Gov. Kay Ivey called a special session of the Alabama Legislature on Tuesday, just an hour after finishing her State of the State address and less than a full day into the Legislature’s 2019 regular session.
Calling a special session within a regular session isn’t new, but special session are more commonly called during the parts of the year when the Legislature is not normally in session in the spring.
Two special sessions were called in the summer of 2015 and another in the summer of 2016. Before that, the most recent special session was in 2012, when lawmakers met in May after the Legislature adjourned sine die from their regular session.
Those special sessions had to do with budget shortfalls, redistricting, revisions to a controversial immigration law and lotteries.
This one is over Ivey’s proposed gas tax to fund infrastructure investment.
The main reason Ivey called a special session is because such a move forces the Legislature to focus on infrastructure — both politically and practically. It puts eyes on the Legislature and puts a number of roadblocks in their path should they try to veer into other territories.
Alabama’s Constitution allows the governor to list purposes in their call for a special session, and anything “outside the call” is unlikely to be addressed by lawmakers.
“In a special session, the governor puts in the call only the legislation that she would choose, and therefore, she can focus in on just certain bills,” said House Speaker Mac McCutcheon, R-Monrovia.
Ivey’s special session will be focused on a motor fuels tax increase, legislation about a Joint Transportation Committee to provide for effective legislative oversight of ALDOT’s use of the gas tax revenue and legislation that would give the Alabama Highway Finance Corporation authority to borrow money and issue bonds for the purpose of improving the Alabama State Docks and the Mobile Bay ship channel.
Anything not in the call requires a 2/3 vote of each house to be enacted. That’s a hoop that lawmakers are unlikely to try to jump through during the special session, which is set to last two weeks.
“The way the legislative process works [in a regular session], you have many bills being introduced and committee meetings, so there’s always that opportunity for politics to get in the way and for things to get clouded,” McCutcheon said. “This would be a clear, direct path of what we needed to do.”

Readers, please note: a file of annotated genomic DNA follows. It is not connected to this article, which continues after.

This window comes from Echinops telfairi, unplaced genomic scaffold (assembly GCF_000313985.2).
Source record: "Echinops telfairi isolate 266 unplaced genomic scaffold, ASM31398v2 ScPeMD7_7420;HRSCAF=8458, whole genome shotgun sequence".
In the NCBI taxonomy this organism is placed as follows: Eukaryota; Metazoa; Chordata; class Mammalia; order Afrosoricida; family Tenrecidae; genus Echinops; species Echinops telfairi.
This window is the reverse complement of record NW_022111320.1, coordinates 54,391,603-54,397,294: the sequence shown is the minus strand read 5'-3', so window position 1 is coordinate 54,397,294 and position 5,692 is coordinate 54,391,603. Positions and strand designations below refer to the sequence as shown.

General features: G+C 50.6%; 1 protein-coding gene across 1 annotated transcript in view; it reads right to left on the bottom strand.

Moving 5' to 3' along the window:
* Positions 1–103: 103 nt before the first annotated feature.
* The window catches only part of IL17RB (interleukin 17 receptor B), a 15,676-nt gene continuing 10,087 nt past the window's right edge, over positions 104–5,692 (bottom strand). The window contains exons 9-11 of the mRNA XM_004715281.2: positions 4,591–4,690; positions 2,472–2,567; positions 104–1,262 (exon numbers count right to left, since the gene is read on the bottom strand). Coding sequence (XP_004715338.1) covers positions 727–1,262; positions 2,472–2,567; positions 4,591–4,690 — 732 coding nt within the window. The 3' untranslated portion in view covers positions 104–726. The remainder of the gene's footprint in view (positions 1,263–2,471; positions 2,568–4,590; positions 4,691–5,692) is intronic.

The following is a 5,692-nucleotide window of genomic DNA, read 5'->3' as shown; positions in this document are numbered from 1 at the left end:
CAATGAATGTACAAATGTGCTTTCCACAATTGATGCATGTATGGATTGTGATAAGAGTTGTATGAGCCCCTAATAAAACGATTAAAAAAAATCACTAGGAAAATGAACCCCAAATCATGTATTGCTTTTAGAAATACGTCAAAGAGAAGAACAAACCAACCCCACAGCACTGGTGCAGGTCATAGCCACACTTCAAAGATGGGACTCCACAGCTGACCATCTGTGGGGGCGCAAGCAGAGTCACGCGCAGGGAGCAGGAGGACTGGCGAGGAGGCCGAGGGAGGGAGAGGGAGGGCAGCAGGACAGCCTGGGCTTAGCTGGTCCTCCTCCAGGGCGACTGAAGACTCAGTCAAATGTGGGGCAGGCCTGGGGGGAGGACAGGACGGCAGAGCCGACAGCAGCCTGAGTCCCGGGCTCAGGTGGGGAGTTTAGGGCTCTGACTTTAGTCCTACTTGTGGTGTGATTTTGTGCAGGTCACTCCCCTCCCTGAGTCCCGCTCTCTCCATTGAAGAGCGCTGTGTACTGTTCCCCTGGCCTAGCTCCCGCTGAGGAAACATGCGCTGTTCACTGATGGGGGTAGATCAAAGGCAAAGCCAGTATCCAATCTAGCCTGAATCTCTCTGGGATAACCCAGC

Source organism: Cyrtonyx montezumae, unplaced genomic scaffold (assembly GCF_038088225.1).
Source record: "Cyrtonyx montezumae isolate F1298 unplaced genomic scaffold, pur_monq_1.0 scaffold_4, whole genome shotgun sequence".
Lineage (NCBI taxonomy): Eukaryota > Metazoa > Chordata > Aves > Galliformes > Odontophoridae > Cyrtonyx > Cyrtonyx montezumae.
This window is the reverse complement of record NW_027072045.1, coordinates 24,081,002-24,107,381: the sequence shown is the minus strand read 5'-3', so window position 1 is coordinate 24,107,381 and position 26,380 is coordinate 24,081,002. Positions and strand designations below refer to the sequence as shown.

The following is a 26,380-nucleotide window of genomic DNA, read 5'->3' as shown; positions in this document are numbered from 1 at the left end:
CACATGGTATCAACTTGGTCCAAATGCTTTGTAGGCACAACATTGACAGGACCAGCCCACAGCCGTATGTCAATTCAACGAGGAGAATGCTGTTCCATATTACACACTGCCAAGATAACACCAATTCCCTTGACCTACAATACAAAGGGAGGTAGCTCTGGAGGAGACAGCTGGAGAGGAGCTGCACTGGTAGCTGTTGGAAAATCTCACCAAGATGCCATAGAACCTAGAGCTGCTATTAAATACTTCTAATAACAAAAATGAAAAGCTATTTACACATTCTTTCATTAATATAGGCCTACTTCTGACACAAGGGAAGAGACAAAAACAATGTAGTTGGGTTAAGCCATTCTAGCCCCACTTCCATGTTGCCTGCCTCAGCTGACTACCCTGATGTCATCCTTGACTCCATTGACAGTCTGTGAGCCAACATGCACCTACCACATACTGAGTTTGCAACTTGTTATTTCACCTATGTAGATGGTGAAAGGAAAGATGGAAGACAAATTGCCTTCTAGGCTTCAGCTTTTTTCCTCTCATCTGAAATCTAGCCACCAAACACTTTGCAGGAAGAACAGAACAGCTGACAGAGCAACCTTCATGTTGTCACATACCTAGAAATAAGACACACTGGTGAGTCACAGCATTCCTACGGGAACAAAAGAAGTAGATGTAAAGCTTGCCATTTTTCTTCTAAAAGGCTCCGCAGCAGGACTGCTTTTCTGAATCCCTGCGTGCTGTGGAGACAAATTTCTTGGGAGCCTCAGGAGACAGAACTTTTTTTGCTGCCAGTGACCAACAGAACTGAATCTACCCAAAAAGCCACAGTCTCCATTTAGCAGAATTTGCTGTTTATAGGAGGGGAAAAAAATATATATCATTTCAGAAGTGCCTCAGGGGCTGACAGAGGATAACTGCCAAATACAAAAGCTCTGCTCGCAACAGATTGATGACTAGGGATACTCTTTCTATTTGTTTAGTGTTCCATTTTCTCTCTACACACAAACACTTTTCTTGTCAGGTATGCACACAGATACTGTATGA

The regular session will reconvene on March 19, when lawmakers will be able to vote on anything with normal majority rules in place.
Ivey is hoping to pass a gas tax increase of 10 cents, which would take effect over the course of three years. Her plan would also implement registration fees for electric and hybrid vehicles and appropriate funds for improvements to the Port of Mobile.
The governor says the increase to the state’s motor fuels tax is essential to improve Alabama’s sub-par roads, highways and bridges.
“It’s time to make our crumbling infrastructure a problem of the past,” Ivey said Tuesday night. “As governor, I say enough is enough.”
McCutcheon said Ivey’s call for a special session is another hint at how much of a priority the motor fuels tax is this year.
“It just supports her leadership style. She has not backed away from any of the serious issues,” McCutcheon said. “The fact that she’s willing to call a special session means she’s ready to go to work. She’s ready to fix some of these problems.”
The gas tax bill would still need to go through the typical three-day legislative process before it could be voted on, but the special session also disposes of some procedural loopholes normally present in a regular session.
One is the budget isolation resolution, essentially a preliminary vote on a bill. Because Alabama’s constitution requires the Legislature to pass balanced budgets as their main constitutional duty, lawmakers have to vote on a resolution that essentially acknowledges they haven’t gotten to that yet.
To pass legislation before budgets are submitted to the governor, a chamber must first approve a Budget Isolation Resolution — or BIR — by a 3/5 vote of the quorum. BIRs can sometimes be a snag for the majority party early on. In a special session, no BIR is required.
Depending on how fast the two chambers move on the gas tax bill, there could be votes by Friday if lawmakers choose to come back that day. McCutcheon said the bill would have its first read tomorrow. It would need a second read on Thursday before it could be voted on the next legislative day.
“I think we need to address it just as soon as possible,” McCutcheon said. “This is an important issue for our state. My goodness, it’s been 27 years since we’ve done anything on it. That’s sad. That’s really sad — especially when you look at our crumbling infrastructure. It’s a tough decision to make. I think that’s one of the reasons this took so long.”
While Republicans are largely behind the bill, some conservatives have opposed the gas tax increase on the grounds that no taxes should be increased. There is no clear consensus in the Democratic caucus, their leadership said, but Ivey will likely need Democratic votes for her infrastructure plan.